Another closely divided state is Nigeria, where Christians are explicitly targeted for their faith by Boko Haram and other extremists. Unfortunately, Christians receive little protection from the government. “Persecution in Nigeria is, simply put, brutally violent,” writes Open Doors. “In much of northern Nigeria, Christians live their lives under the constant threat of attack from Boko Haram, the Islamic State West Africa Province (ISWAP), Fulani militants and criminals who kidnap and murder with few consequences. The violence is so bad it has begun to travel south, as well.”
Next comes American ally Pakistan, long a sanctuary for the Afghan Taliban and host of domestic Islamic radicals. Threats and violence have caused some Pakistanis to use tourist visas to flee abroad in search of asylum. “In Pakistan, Christians are considered second-class citizens and are discriminated against in every aspect of life,” Open Doors explains. “Church leaders can be arrested if they don’t abide by the authorities’ wishes. These arrests act as warnings to the Christian minority and intimidates them further. Violence against Christians continues to happen at extreme levels.”
Like North Korea, Iran, No. 9 on the list of worst persecutors, is infamous due to activities other than religious persecution. Unsurprisingly, however, Christians suffer greatly. “The severity of persecution facing Christians in Iran remains largely unchanged,” writes Open Doors. “Converts from Islam are most at risk of persecution, especially by the government, and to a lesser extent, by society and their own families. Sadly, things may get worse following changes to the country’s penal code, which further strangles religious freedom.” Alas, the situation almost certainly will worsen since hardliners have taken full political control.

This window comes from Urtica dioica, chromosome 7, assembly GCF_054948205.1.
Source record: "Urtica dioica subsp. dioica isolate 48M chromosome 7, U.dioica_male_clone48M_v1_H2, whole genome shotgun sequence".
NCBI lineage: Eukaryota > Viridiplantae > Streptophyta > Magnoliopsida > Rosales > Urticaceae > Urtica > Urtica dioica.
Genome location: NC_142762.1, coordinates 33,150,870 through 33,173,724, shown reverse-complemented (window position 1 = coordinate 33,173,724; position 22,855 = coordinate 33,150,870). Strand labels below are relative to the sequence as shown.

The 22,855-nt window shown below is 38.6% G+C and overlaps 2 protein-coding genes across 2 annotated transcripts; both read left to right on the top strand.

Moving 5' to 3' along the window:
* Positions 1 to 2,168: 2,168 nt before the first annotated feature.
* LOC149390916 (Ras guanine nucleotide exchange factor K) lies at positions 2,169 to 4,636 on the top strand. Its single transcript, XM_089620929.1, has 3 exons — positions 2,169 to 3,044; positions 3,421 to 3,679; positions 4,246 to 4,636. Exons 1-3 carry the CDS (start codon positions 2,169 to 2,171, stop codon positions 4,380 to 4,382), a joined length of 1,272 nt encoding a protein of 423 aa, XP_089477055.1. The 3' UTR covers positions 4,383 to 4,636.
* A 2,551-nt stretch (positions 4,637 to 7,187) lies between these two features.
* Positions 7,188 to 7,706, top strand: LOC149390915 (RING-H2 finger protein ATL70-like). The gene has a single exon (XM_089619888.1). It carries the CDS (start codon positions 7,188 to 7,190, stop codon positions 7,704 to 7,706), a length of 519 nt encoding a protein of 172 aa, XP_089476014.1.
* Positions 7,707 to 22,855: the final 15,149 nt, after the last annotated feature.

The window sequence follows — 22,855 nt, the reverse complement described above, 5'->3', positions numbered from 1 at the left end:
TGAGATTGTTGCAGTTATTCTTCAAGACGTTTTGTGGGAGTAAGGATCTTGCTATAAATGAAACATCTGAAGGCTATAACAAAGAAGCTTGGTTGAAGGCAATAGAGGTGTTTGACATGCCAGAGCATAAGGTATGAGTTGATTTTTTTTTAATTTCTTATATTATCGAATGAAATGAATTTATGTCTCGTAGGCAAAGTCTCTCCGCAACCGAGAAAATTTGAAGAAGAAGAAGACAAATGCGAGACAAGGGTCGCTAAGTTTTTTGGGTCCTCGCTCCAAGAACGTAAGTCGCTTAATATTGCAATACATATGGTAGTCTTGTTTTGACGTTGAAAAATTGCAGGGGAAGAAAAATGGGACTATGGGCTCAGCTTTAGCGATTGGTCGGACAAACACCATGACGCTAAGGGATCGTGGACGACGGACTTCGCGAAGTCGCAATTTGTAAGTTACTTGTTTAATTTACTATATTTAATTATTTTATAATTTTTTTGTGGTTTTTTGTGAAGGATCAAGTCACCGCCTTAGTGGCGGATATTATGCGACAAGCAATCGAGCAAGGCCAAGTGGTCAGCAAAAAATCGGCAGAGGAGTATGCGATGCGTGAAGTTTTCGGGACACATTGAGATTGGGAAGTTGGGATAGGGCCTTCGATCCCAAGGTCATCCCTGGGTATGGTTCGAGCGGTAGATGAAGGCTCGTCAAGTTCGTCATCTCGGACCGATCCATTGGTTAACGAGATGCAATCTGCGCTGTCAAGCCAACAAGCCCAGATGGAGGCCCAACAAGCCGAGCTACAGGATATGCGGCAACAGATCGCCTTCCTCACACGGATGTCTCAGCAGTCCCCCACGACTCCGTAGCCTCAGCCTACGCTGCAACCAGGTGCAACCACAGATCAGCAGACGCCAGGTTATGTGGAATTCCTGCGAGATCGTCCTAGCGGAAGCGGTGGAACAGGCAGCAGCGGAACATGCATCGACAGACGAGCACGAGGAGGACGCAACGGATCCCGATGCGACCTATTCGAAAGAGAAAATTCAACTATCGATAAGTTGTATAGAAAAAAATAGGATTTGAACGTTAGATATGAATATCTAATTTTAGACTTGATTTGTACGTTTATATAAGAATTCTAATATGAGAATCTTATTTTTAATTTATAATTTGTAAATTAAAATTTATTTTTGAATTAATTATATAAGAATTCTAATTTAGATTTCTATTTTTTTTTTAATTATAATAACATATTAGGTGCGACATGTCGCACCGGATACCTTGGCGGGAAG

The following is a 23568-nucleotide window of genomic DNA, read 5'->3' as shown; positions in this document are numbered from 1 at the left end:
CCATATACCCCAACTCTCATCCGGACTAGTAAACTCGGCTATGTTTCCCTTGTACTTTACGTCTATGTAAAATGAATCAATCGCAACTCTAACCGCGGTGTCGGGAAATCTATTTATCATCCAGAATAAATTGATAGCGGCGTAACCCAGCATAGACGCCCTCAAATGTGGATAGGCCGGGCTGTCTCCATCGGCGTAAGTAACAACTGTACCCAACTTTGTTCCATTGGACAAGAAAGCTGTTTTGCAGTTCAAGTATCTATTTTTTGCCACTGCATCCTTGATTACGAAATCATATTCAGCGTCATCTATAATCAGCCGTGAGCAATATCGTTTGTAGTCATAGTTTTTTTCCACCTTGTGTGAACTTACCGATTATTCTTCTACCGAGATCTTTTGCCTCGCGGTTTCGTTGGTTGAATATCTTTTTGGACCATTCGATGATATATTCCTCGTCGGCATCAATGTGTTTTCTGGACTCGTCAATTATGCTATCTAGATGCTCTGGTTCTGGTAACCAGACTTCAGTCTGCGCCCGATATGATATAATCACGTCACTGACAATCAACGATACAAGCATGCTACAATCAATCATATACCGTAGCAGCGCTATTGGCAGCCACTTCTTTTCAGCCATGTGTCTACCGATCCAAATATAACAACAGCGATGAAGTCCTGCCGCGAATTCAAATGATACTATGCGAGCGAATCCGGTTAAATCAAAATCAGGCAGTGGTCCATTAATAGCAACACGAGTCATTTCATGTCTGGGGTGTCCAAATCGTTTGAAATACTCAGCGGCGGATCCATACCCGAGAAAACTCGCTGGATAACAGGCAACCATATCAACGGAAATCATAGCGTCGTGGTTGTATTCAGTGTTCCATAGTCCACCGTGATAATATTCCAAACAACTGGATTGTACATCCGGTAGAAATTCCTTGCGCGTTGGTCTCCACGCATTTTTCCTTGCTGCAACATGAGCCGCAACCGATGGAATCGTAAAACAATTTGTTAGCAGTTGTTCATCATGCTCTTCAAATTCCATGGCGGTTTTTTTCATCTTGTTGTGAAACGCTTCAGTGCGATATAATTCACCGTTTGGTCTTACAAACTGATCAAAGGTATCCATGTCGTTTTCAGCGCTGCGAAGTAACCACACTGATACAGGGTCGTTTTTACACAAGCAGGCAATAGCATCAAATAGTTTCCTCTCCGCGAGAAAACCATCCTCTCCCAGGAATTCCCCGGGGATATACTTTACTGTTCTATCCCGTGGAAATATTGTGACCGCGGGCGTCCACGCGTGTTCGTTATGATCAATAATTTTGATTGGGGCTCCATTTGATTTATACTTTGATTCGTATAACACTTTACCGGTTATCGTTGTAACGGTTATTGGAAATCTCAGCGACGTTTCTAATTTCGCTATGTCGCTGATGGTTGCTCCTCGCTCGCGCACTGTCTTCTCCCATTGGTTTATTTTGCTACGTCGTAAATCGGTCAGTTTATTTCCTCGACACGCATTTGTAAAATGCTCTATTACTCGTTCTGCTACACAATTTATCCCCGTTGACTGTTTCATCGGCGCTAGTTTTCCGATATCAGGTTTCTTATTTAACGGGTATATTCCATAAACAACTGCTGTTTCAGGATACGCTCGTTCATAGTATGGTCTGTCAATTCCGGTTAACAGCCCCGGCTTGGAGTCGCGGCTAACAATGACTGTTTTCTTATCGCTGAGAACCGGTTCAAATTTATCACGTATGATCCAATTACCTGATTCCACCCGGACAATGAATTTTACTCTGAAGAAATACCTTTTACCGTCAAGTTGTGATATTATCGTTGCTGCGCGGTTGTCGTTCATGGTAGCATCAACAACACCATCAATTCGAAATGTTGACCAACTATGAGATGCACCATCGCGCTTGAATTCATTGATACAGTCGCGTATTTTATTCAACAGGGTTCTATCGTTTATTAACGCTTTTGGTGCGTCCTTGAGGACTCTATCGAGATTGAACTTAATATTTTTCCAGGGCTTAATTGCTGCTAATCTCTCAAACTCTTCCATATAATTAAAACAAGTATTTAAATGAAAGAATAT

Also treating Christians and other religious minorities badly is India. One of only two majority Hindu states (the other is Nepal, No. 48 on the World Watch list), India is notable for private violence against non-Hindus, increasingly promoted by the ruling party of Prime Minister Narendra Modi. “The persecution of Christians in India has intensified, as Hindu extremists aim to cleanse the country of their presence and influence,” explains Open Doors. “The extremists disregard Indian Christians and other religious minorities as true Indians, and think the country should be purified of non-Hindus. This has led to a systemic—and often violent—targeting of Christians and other religious minorities, including use of social media to spread disinformation and stir up hatred.”
Rounding out the almost Dirty Dozen is Saudi Arabia. Despite hinting of liberalization to credulous evangelical visitors, Riyadh continues to formally ban Christianity. “Christian foreign workers can be targeted for their faith, and all foreign Christians are heavily restricted from sharing their faith or gathering for worship—and any actions outside of the norm can lead to detention and deportation,” observes Open Doors. “There are converts from Islam in Saudi Arabia. Foreigners who came from majority Muslim countries likely live and work in communities that reflect the cultural norms of their home—so they can be at risk if their social context is opposed to conversion. The few converts who are Saudi Arabian are usually forced to live out their faith in secrecy, risking violence, divorce and more.”
According to Open Doors, another 39 countries are guilty of “very high persecution.” Christianity is the most persecuted faith, but most religions face persecution somewhere, and some religious believers, such as Jews, Baha’is, and Ahmadis, are targeted with special virulence. Open Doors has done a great service by publicizing the continuing crime of religious persecution around the world.